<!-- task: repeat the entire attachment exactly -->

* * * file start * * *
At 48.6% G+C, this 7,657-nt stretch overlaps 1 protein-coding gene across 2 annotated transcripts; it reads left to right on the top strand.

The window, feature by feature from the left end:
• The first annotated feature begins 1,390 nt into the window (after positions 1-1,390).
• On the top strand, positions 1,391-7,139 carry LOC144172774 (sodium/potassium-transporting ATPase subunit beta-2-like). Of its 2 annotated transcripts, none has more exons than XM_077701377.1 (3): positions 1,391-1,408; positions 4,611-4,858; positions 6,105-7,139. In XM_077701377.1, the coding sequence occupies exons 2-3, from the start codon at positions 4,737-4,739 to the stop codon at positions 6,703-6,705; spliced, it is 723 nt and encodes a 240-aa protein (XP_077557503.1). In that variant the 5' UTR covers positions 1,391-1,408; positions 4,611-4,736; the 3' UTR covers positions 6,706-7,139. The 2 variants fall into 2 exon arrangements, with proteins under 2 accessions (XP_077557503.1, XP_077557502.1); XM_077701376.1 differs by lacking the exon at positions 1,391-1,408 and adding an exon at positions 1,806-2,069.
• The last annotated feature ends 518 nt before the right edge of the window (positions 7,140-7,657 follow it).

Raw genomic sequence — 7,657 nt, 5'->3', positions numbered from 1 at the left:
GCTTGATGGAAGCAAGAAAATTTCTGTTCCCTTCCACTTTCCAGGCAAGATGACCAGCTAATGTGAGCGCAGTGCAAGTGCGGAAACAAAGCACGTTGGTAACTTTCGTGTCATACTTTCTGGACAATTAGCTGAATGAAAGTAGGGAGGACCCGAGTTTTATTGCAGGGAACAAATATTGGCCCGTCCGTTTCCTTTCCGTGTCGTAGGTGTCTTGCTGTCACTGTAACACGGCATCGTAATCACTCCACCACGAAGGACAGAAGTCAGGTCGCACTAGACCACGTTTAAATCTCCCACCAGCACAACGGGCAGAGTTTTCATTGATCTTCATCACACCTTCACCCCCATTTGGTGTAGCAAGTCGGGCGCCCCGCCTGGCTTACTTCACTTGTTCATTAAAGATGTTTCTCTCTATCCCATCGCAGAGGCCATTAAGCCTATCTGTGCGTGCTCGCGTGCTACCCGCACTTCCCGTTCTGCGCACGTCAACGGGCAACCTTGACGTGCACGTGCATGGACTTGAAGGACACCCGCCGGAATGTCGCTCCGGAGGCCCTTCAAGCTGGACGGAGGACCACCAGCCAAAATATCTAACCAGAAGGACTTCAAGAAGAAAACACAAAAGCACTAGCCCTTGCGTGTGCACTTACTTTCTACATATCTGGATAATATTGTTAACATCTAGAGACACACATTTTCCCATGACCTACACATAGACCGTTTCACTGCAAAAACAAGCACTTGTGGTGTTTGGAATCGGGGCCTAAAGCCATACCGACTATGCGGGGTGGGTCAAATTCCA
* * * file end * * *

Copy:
At 48.6% G+C, this 7,657-nt stretch overlaps 1 protein-coding gene across 2 annotated transcripts; it reads left to right on the top strand.

The window, feature by feature from the left end:
• The first annotated feature begins 1,390 nt into the window (after positions 1-1,390).
• On the top strand, positions 1,391-7,139 carry LOC144172774 (sodium/potassium-transporting ATPase subunit beta-2-like). Of its 2 annotated transcripts, none has more exons than XM_077701377.1 (3): positions 1,391-1,408; positions 4,611-4,858; positions 6,105-7,139. In XM_077701377.1, the coding sequence occupies exons 2-3, from the start codon at positions 4,737-4,739 to the stop codon at positions 6,703-6,705; spliced, it is 723 nt and encodes a 240-aa protein (XP_077557503.1). In that variant the 5' UTR covers positions 1,391-1,408; positions 4,611-4,736; the 3' UTR covers positions 6,706-7,139. The 2 variants fall into 2 exon arrangements, with proteins under 2 accessions (XP_077557503.1, XP_077557502.1); XM_077701376.1 differs by lacking the exon at positions 1,391-1,408 and adding an exon at positions 1,806-2,069.
• The last annotated feature ends 518 nt before the right edge of the window (positions 7,140-7,657 follow it).

Raw genomic sequence — 7,657 nt, 5'->3', positions numbered from 1 at the left:
GCTTGATGGAAGCAAGAAAATTTCTGTTCCCTTCCACTTTCCAGGCAAGATGACCAGCTAATGTGAGCGCAGTGCAAGTGCGGAAACAAAGCACGTTGGTAACTTTCGTGTCATACTTTCTGGACAATTAGCTGAATGAAAGTAGGGAGGACCCGAGTTTTATTGCAGGGAACAAATATTGGCCCGTCCGTTTCCTTTCCGTGTCGTAGGTGTCTTGCTGTCACTGTAACACGGCATCGTAATCACTCCACCACGAAGGACAGAAGTCAGGTCGCACTAGACCACGTTTAAATCTCCCACCAGCACAACGGGCAGAGTTTTCATTGATCTTCATCACACCTTCACCCCCATTTGGTGTAGCAAGTCGGGCGCCCCGCCTGGCTTACTTCACTTGTTCATTAAAGATGTTTCTCTCTATCCCATCGCAGAGGCCATTAAGCCTATCTGTGCGTGCTCGCGTGCTACCCGCACTTCCCGTTCTGCGCACGTCAACGGGCAACCTTGACGTGCACGTGCATGGACTTGAAGGACACCCGCCGGAATGTCGCTCCGGAGGCCCTTCAAGCTGGACGGAGGACCACCAGCCAAAATATCTAACCAGAAGGACTTCAAGAAGAAAACACAAAAGCACTAGCCCTTGCGTGTGCACTTACTTTCTACATATCTGGATAATATTGTTAACATCTAGAGACACACATTTTCCCATGACCTACACATAGACCGTTTCACTGCAAAAACAAGCACTTGTGGTGTTTGGAATCGGGGCCTAAAGCCATACCGACTATGCGGGGTGGGTCAAATTCCA